Petition in baby Juniper's name to test for life-threatening condition
Friends and family of baby Juniper have prepared a petition asking Minister for Health Simon Harris to introduce a test for Severe Combined Immunodeficiency (SCID) in the newborn screening programme.
The six-month old baby girl, whose parents have asked that we use just her first name, has no immune system and therefore the inability to fight off infection, as reported in last week's Bray People.
The north Wicklow girl spent Christmas in isolation in hospital and her treatment will continue in the UK. As well as raising funds to support her parents' expenses, Juniper's loved ones are raising awareness of the rare life-threatening condition. The petition is at uplift.ie and entitled 'please save lives introduce screening for scid at birth'.
Children with the condition have a severely impaired immune system and are particularly vulnerable to severe infection.
The treatment for this condition (haematopoietic stem cell transplant-HSCT) has a much higher success rate if diagnosed early and before the affected infant acquires infections.
In Ireland, the majority of SCID cases are not diagnosed until the affected infant develops symptoms of infection.
Survival rates after HSCT in children with SCID diagnosed late and with infection have been reported at approximately 70 per cent. Children diagnosed and treated early (before 3 months of age), before they have acquired any infections, have a much better chance of survival.
Internationally, this screening has already been included, with success, in New Zealand, Canada, Taiwan and all US states. Pilot schemes have also started in Israel, Australia, the Netherlands and the UK.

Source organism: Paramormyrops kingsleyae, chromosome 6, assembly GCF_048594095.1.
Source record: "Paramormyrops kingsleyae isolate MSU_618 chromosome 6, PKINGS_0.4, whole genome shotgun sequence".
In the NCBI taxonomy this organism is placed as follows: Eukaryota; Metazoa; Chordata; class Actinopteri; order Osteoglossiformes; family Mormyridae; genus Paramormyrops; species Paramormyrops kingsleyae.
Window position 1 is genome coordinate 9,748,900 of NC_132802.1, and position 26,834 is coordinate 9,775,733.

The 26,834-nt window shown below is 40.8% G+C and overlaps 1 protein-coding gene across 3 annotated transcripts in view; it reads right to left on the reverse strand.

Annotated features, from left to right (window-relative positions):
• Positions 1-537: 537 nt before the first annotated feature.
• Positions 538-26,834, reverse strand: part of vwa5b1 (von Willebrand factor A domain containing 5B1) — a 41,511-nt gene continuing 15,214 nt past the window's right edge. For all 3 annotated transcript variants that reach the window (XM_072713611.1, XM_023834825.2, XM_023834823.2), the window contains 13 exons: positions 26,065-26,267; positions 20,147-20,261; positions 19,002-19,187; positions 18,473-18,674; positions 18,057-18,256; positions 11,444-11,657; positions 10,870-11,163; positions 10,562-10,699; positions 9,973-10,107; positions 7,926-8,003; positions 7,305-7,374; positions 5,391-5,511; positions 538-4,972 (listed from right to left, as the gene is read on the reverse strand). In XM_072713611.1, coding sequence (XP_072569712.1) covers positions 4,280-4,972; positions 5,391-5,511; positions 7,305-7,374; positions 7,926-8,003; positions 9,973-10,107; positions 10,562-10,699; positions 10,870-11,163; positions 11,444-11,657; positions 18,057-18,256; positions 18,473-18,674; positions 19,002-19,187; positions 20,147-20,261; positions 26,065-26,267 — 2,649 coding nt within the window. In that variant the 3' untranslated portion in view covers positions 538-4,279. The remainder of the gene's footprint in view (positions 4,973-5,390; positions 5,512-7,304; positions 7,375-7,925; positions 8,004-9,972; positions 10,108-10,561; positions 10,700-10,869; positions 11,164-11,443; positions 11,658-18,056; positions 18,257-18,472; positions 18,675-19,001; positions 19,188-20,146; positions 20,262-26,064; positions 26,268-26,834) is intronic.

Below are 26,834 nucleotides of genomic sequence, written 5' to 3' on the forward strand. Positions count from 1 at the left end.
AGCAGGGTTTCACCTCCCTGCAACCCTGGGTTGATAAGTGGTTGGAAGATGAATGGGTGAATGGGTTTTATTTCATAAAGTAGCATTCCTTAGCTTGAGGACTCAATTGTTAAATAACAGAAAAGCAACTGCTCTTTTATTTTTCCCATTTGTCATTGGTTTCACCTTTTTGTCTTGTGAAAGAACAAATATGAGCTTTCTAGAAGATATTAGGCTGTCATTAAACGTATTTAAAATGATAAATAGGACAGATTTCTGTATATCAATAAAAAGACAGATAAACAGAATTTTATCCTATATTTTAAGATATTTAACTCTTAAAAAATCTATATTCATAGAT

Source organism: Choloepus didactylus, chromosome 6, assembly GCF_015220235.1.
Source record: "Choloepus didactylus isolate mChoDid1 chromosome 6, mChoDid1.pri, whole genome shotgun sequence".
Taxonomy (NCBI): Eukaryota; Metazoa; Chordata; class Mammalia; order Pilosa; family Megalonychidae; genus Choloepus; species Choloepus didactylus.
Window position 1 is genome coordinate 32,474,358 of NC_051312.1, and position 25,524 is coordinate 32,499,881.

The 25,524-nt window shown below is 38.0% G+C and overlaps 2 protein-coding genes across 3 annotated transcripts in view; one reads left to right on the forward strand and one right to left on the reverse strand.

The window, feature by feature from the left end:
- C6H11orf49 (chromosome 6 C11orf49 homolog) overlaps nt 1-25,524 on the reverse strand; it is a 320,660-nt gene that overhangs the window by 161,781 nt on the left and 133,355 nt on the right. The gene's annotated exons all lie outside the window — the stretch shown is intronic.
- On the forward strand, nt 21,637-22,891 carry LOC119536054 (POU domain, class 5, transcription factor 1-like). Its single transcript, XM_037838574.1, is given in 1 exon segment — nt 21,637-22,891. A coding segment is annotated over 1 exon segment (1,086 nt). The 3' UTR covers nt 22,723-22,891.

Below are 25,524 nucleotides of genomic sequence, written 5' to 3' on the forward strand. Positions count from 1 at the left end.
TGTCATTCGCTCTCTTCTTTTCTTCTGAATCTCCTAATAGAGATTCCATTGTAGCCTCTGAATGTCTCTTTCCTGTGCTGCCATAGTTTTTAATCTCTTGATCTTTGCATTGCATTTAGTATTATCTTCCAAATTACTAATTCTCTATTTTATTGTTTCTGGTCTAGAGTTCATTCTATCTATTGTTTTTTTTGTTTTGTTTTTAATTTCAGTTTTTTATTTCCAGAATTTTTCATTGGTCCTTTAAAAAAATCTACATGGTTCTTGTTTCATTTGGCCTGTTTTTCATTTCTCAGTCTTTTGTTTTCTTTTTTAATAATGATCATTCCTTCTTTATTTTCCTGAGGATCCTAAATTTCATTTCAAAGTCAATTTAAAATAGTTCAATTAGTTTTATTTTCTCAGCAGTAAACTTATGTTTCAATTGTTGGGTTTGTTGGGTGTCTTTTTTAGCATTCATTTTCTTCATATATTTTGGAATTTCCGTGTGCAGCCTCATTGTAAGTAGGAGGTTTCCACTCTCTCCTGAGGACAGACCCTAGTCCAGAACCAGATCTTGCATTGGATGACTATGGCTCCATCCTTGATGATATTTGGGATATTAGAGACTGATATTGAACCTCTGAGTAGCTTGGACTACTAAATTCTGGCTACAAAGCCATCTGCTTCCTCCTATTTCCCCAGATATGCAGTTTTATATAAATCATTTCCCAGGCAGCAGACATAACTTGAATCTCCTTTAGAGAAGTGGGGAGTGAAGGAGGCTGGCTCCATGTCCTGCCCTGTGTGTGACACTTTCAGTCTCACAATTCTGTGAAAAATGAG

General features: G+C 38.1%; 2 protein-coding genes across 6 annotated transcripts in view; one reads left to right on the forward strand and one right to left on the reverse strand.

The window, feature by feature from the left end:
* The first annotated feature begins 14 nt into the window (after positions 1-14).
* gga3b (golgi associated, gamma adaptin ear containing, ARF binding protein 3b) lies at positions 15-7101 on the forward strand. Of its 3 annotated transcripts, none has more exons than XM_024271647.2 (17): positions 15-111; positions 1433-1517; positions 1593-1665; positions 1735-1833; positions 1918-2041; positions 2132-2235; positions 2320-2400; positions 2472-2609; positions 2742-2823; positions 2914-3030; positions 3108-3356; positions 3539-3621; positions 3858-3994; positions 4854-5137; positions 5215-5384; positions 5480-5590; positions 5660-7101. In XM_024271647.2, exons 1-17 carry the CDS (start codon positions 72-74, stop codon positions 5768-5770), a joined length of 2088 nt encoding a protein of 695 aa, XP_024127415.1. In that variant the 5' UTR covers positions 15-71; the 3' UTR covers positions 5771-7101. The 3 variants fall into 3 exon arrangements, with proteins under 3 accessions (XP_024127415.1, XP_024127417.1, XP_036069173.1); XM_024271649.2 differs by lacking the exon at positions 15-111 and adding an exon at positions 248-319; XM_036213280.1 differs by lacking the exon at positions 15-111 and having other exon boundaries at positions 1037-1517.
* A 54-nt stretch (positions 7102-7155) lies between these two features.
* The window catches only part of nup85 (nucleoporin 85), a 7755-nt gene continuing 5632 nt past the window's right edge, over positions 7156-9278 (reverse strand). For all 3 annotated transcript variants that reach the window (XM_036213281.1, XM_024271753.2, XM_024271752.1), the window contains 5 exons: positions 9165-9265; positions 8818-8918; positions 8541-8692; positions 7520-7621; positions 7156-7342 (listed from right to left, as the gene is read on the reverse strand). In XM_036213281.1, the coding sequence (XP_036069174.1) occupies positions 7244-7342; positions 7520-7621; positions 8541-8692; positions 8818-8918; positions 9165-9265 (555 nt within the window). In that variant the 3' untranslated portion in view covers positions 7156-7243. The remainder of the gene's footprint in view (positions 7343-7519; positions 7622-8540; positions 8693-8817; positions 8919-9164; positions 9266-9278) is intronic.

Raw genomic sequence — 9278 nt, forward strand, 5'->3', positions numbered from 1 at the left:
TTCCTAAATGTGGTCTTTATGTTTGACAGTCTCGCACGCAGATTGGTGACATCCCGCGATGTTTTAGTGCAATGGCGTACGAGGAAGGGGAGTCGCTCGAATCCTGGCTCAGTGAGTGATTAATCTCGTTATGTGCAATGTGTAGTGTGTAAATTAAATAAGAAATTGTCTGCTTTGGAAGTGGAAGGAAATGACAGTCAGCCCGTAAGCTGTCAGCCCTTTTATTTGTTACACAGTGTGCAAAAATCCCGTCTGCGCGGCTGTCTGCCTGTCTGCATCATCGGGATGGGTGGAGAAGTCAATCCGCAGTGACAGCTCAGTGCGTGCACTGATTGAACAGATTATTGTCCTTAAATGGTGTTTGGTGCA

Moreover, studies in these countries have also concluded that early diagnosis in the heel prick test and treatment prior to infection is more cost effective to the healthcare system. One of the concerns outlined in the petition is the introduction of the live rotavirus vaccine. 'While this vaccine is safe for healthy children, it can be dangerous for children with SCID,' it reads.
'For Juniper's parents, her diagnosis of SCID has been devastating and shocking, considering that up to a few weeks ago they believed she was a healthy and thriving baby.
'Unfortunately, due to the lack of testing for SCID, she spent three weeks in hospital, on three courses of antibiotics, while deteriorating rapidly before an accurate diagnosis was made. Now they must travel to the UK for life saving treatment, and face a lengthy and difficult journey ahead. Juniper's parents do not want any other parents to endure what they have had to, when a simple blood test at birth could have prevented Juniper from contracting infection and given her a higher chance at survival.'
The petition had reached more than 1,300 of a targeted 2,000 signatures at the time of going to press.